GENEALOGY AND HISTORY SITES THAT ARE FREE TO ACCESS AND FREE TO USE

Hard to find but free places where you can research genealogy on line, without having to pay. Your comments and feedback are welcome to any post.

About me: Jerry E. Reed
First and foremost, I am a seasoned voice talent and media/public relations specialist with many other interests. I have been helping businesses with their narrations, presentations, commercials, and more all of my adult life.
For more information about Jerry Reed - Voice Talent visit:
http://jerryreed.com

I am also a genealogist, a
n avid photographer, and artisan bread baker.
My genealogy interest began before personal computers were a family "must have." Personal genealogy computer research has blossomed in the past 15 years. It wasn't long before someone decided that they could charge for information that should be free and in the public domain. I have always been frustrated by that. Now, thousands and thousands of pages of useful facts are coming on line daily in free-to-access digital archives located all over the world. So, I'm constantly searching for new sources of free on line material. Blog updates follow this section and all links are added to the master list below the new posts.
Updates are posted when
I discover another new source or when something I have already reviewed gets a major update.
Have fun and enjoy.
Note: if you find a link no longer works, please let me know so I can research and update it.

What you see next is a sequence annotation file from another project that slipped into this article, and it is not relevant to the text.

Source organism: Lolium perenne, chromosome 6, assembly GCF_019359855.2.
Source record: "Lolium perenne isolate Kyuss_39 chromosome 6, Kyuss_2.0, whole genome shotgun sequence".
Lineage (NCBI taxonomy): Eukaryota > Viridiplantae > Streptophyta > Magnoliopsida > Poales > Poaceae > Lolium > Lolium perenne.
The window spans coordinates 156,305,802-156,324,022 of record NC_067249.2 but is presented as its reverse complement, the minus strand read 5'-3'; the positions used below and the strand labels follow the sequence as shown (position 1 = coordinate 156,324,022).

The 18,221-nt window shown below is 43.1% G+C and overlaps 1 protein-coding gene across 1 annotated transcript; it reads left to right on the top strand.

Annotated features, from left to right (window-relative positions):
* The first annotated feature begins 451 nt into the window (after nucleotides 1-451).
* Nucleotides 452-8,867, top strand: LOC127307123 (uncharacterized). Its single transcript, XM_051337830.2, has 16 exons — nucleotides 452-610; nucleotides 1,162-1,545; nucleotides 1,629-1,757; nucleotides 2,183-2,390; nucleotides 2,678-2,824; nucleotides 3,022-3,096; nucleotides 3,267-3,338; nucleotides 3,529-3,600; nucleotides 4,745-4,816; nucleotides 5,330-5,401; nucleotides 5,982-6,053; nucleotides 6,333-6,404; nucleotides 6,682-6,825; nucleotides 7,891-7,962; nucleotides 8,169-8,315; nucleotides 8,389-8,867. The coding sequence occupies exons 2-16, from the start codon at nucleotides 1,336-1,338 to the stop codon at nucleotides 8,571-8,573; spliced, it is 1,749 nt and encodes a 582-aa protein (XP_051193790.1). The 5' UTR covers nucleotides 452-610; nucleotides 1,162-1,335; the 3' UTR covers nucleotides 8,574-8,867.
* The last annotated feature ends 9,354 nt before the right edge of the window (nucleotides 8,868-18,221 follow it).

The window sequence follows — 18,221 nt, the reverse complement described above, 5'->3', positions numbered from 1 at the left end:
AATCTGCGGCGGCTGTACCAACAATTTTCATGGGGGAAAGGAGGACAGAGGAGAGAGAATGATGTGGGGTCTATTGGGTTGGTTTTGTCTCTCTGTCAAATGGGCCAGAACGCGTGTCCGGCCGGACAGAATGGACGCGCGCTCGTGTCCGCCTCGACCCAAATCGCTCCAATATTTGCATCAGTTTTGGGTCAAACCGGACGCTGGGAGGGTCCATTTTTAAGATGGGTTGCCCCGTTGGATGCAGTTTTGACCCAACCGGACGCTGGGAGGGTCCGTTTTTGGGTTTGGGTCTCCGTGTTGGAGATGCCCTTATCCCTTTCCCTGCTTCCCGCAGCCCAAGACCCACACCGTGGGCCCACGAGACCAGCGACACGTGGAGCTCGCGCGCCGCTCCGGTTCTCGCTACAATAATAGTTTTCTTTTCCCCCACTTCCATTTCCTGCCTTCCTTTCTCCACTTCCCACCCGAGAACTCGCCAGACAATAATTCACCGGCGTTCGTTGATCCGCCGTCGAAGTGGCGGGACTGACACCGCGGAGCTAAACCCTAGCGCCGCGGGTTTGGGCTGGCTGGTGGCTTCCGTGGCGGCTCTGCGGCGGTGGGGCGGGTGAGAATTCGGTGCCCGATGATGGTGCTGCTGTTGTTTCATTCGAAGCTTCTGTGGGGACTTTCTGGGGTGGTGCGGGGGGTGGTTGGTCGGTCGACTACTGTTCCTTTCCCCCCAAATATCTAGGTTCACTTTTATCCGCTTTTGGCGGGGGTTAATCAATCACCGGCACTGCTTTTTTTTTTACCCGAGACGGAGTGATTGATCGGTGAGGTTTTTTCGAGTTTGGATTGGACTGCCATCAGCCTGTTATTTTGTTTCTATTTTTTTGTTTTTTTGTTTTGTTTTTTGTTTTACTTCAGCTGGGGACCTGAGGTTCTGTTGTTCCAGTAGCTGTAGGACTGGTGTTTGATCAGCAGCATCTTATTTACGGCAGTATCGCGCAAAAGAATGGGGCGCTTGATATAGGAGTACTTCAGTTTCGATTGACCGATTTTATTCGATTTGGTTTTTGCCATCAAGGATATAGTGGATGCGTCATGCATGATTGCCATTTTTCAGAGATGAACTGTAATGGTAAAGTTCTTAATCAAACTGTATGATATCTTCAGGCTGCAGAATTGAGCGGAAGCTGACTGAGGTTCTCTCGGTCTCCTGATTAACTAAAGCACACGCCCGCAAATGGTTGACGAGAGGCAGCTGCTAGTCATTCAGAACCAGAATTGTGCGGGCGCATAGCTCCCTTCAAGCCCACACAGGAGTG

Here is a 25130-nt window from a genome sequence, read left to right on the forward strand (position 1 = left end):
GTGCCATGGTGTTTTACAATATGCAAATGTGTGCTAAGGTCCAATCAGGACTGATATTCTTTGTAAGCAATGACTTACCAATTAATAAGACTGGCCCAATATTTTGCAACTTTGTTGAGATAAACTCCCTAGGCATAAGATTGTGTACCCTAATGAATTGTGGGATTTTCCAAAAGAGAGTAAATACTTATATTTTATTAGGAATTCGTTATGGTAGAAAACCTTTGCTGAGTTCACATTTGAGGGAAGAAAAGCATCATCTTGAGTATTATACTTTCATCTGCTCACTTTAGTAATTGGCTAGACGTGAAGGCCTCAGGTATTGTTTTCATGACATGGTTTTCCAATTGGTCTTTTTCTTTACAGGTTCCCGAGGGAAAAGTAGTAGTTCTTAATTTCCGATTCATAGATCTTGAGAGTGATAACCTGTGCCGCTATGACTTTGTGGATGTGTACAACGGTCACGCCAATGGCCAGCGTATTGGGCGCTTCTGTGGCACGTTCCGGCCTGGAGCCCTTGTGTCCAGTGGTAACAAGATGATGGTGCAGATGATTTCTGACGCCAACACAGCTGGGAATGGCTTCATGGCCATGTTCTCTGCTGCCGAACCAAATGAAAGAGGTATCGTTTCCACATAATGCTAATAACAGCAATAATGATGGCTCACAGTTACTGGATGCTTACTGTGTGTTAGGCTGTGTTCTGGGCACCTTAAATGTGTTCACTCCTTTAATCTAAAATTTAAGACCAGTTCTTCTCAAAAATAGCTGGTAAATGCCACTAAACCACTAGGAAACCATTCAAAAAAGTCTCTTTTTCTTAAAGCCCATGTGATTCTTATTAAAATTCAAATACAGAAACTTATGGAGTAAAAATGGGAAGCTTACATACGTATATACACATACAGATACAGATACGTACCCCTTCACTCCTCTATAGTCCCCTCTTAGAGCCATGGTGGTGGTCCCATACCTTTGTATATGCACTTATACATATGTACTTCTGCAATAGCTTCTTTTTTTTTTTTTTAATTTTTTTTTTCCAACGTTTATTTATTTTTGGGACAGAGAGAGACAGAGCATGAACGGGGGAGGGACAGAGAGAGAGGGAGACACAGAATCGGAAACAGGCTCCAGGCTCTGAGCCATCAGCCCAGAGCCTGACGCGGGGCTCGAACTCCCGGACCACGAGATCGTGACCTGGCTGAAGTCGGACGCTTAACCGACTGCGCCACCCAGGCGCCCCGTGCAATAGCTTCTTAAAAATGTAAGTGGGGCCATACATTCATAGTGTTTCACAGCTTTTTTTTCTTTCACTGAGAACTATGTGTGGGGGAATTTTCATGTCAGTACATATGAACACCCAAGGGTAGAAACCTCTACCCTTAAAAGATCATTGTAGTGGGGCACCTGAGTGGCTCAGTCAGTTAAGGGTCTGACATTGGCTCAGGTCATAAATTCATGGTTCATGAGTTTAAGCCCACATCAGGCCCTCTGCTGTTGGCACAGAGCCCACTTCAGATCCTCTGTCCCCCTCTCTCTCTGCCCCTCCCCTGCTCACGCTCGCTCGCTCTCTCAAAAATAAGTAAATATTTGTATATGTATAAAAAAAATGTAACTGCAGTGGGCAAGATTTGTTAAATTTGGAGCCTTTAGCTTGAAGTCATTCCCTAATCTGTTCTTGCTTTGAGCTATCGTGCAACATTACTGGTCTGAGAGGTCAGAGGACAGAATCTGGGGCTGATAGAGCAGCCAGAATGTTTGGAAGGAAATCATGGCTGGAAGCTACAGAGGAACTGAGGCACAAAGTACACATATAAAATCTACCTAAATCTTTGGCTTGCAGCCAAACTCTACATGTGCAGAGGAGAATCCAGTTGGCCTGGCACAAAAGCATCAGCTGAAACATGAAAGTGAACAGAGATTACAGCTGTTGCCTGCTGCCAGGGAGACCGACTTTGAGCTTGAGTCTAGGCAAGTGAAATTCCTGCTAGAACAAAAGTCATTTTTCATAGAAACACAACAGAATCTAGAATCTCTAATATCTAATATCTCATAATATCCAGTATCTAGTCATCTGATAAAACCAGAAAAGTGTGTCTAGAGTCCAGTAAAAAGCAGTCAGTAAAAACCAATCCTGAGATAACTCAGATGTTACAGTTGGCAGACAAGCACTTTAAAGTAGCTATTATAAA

Sunday, October 19, 2008

Immigration to the United States, 1789-1930

Looking for information on your immigrant ancestors? Harvard's digital collection might be a good place to start. It's Immigration to the United States, 1789-1930 collection is a vast digital collection of historical documents relating to immigration. The description on it's welcome pages states: "Concentrating heavily on the 19th century, Immigration to the United States, 1789-1930, includes approximately 1,800 books and pamphlets as well as 9,000 photographs, 200 maps, and 13,000 pages from manuscript and archival collections." The digital library has incorporated diaries, biographies, and other writings to capture diverse experiences. This collection provides a window into the lives of ordinary immigrants.
Here's the link:
Immigration to the United States, 1789-1930
It's part of Harvard's Open Collections Program, and it's free!

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